Deborah Gonzalez, who is running for district attorney in Georgia’s Western Judicial Circuit, knows the importance social media can play for her campaign. She is also aware of the amount of misinformation that can spread through social media channels, so Gonzalez has made an effort to make sure she is transparent with her followers and supporters on social media by fact-checking information.
Data from the Pew Research Center showed around 68% of adults occasionally get their news from social media; however, most Americans do not trust the news they get from certain platforms.
“Fake news” became a largely recognized issue during the 2016 presidential election, when false political ads on Twitter targeting Hillary Clinton supporters said people could vote through their phone instead of going to the precincts. This was one of many examples of misinformation that surfaced during that time.
Why It’s Newsworthy: The spread of “fake news” has been a national issue since the 2016 presidential election. Local officials now also have to deal with misinformation on social media.
Gonzalez has told her staff to be intentional in the social media posts they craft for her campaign, so she can avoid situations where misinformation arises.
“If you think something is a little off or just doesn’t seem right, just don’t share it,” Gonzalez said. “If we’re going to stop this spread of fake news so that it doesn’t affect us the way it did in 2016, we all have to take a bit of time in what it is that we are reading and be intentional in whether this is true or not.”
Although people may view political news as a national issue, it can and does impact local officials who are running for office. Brian Patterson, who is also running for district attorney, said he is also aware of the misinformation that can spread via social media.
However, social media can also be a place to gain support and awareness for candidates.
For instance, the election for district attorney in Georgia’s Western Judicial Circuit, which was scheduled in May, will now be delayed because of District Attorney Ken Mauldin retiring on Feb. 29. Gov. Brian Kemp can choose to appoint a DA before May 3, which would lead to an election for the position this coming November. He can also wait after May 3 to make an appointment, which would delay the election till 2022.
With the news of Mauldin’s resignation, Gonzalez said she used Facebook to reach out to her supporters to sign a petition urging Gov. Kemp to make a decision before the May 3 deadline.
Using Verified Sources
Although Gonzalez can link her arguments back to national stories, John Q. Williams, who is running for Clarke County Sheriff, said he cannot rely on national stories for his stances. Instead, Williams’ social media manager, Alex Vanden Heuvel, said they only link to verified local news sources.
“[Fake news] concerns me, but that’s why we’re very transparent and willing to answer anybody’s questions,” Williams said. “I think you have to be ready to answer questions, even if they come from the place of somebody that is misinformed.”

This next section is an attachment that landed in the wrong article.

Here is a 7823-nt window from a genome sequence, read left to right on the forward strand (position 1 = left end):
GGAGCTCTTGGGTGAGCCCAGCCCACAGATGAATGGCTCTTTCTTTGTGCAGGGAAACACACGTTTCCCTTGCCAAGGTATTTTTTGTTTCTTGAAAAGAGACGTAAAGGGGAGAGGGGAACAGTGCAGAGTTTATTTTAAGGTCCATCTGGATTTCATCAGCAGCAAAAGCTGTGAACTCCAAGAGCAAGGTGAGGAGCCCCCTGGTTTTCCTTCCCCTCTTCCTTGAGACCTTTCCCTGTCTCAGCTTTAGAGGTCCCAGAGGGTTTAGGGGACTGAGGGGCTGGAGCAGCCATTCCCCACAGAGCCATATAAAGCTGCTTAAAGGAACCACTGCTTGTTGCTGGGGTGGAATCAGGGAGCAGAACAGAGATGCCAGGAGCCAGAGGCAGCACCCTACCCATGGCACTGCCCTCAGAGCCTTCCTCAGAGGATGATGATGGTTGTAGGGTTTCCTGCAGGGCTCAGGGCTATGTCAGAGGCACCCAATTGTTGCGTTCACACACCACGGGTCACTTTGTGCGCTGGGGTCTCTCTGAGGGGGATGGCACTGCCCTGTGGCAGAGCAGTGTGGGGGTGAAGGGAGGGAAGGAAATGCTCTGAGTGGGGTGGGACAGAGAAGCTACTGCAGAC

Social Media Use Has Grown
All three candidates said before they started to run for office, their social media use was small or nonexistent. As Gonzalez’s Facebook page has grown while campaigning, her staff has been very careful about resharing posts or commenting on political satire.
“We try to teach our interns the idea of intention, be intentional about what you’re sharing [on social media],” Gonzalez said.
All the local officials use social media to attract a base of people they already know, which allows them to gain a larger following for their campaign.
“We really just want to put the truth out there, and when you put the truth out there, you don’t have to worry about misinterpreting, and you just speak from the heart,” Williams said.
Social Media And Content Control
The control social media sites have over people’s news feeds is a concern for most people, according to a research article by the Pew Research Center in 2019. For Gonzalez, she wants social media sites to acknowledge the misinformation that travels around the internet.
“I think [social media sites] are so big, and they have technology and advantage in technology that they should be held responsible, especially when [fake news is] brought to their attention,” Gonzalez said. “They won’t even put a tag on [fake news] to say that it’s fake. I think they owe that to the users of their platform. I think they have that responsibility.”
Twitter CEO Jack Dorsey announced in October of 2019 that it will soon ban all political advertising on its site; however, Facebook continues to allow politicians to purchase ads for their campaign. Williams and his team do buy political ads for his campaign on Facebook; however, they declined to give information on what audiences they target.
All candidates said one of the best ways to combat misinformation on social media is for people to do their own research. They asked people to double check their sources and make sure the information is verified. Gonzalez said everyone has to play a part in minimizing the spread of fake news on social media.
Jason Anastasopoulos, an assistant professor of political science at the University of Georgia, shares the same view, but he also said people should be aware the content they see on social media has been tailored to them.
“When you encounter a piece of news that you have a strong emotional reaction to, I think the best thing to do is realize Facebook, Twitter or whoever, they’ve given that story, so I would have that emotional reaction,” Anastasopoulos said. “So that I would feel a certain way or do a certain thing because they are trying to appeal to some kind of biases I may have.”
Yash Bhika is a senior majoring in journalism with a sports media certificate in the Grady College of Journalism and Mass Communication at the University of Georgia.
Show Comments (0)